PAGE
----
BARE/BEAR: There are actually three words here. The simple one is the big growly creature (unless you prefer the Winnie-the-Pooh type). Hardly anyone past the age of ten gets that one wrong. The problem is the other two. “Bare with me” would be an invitation to undress. “Bare” has an adjectival form: “The pioneers stripped the forest bare.” Return to list of errors.
The difference between bare and bear - Free interactive online grammar lesson.
- Bare means naked, but to bear is to carry something. A bear is also a brown furry animal, but most people keep that one straight. To bare is to uncover, either by removing clothes or revealing something.
- Bear and bare are homophones—words that sound alike but have different meanings. bear-v. 1. To carry something. 2. To be equipped with something.
Bare Vs Bear Witness
Bare Vs. Bear. I started writing these little mini grammar lessons because a few of my friends said I was annoying. I can’t help it! I would a see a little sticky note on the refrigerator door and things were misspelled!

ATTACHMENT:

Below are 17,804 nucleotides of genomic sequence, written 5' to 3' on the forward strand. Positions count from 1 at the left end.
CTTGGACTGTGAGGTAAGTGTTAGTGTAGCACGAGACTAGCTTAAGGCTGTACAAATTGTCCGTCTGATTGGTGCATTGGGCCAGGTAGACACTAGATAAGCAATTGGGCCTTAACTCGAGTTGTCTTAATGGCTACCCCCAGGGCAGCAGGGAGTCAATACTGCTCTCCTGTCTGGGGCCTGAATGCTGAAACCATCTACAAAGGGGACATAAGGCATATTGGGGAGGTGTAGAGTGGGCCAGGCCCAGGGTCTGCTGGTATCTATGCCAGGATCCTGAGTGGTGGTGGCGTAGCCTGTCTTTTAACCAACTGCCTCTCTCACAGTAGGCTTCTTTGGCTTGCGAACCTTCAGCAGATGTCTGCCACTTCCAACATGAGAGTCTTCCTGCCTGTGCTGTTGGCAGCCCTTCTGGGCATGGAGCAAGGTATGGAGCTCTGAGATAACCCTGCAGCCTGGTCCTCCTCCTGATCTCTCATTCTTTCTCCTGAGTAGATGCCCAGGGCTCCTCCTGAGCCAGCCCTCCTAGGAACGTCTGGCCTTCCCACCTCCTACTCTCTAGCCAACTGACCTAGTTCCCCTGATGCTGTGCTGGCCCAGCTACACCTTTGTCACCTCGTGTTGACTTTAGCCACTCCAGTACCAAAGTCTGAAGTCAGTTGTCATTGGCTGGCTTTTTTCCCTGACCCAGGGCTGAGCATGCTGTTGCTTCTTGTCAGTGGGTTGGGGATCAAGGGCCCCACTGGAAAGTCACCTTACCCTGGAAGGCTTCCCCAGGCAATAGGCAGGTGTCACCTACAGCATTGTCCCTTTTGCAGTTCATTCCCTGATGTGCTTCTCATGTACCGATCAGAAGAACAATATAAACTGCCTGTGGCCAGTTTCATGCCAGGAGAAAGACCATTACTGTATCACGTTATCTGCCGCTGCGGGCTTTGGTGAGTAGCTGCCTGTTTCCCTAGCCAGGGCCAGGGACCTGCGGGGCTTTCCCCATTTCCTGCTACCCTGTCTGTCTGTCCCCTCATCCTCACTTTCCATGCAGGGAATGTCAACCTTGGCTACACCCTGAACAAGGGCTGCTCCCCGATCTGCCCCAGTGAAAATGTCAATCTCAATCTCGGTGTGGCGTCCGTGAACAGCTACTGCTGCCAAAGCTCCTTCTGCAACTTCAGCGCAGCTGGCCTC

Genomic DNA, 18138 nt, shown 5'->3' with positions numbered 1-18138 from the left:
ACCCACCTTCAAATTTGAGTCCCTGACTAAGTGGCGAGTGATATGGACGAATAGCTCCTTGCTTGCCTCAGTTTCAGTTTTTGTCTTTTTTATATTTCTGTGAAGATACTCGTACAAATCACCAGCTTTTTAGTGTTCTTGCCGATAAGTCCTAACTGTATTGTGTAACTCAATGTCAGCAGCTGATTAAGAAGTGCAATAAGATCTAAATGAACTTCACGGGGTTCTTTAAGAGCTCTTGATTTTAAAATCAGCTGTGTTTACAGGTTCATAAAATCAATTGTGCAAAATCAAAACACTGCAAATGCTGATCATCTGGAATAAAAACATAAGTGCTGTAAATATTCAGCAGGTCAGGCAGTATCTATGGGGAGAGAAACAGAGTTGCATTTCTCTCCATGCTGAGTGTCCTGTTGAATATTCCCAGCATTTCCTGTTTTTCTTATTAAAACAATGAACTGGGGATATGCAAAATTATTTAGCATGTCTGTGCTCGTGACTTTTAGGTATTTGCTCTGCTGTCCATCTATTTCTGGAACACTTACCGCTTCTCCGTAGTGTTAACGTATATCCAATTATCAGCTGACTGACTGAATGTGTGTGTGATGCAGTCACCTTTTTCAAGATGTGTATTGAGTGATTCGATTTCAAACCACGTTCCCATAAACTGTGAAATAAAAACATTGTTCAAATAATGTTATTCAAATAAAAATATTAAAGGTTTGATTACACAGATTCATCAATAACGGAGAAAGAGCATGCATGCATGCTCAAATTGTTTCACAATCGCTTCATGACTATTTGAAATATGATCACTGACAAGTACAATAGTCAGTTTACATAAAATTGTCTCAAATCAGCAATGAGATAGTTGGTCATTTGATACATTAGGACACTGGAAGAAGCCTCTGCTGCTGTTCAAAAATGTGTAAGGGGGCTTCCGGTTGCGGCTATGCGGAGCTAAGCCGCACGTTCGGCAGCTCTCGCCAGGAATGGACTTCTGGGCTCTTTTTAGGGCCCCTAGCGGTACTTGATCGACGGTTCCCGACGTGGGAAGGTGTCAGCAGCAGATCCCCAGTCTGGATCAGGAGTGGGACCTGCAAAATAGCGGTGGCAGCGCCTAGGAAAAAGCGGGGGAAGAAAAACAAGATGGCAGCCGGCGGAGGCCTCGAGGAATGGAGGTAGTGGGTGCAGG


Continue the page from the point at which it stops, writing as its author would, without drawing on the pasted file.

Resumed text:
The difference between bare and bear (grammar lesson)
We come bearing gifts for your chief. Our camels do not mate regularly, but we are expecting Tsu Tsu to bear her first baby next season. This small tree bears hundreds of apples every year. Who will bear the responsibility for this vandalism? My auntie is the tall lady bearing the green hat. (Bear means to wear as opposed to carry in this example.) He bears himself with utmost dignity. Bear also mean to carry in an even looser sense (i.e., to have) You bear a resemblance to your mother. Does this document bear your signature? I bear bad news, I'm afraid. Bare The adjective bare means uncovered, naked or exposed (i.e., without cover, clothing or cladding). Examples: Don't go out in bare feet. You'll catch a cold. Was the protestor totally bare when he ran in the meeting room? You need to cover those pipes. Bare pipes will freeze this winter. Peter ploughed those fields with his bear hands? (should be bare hands)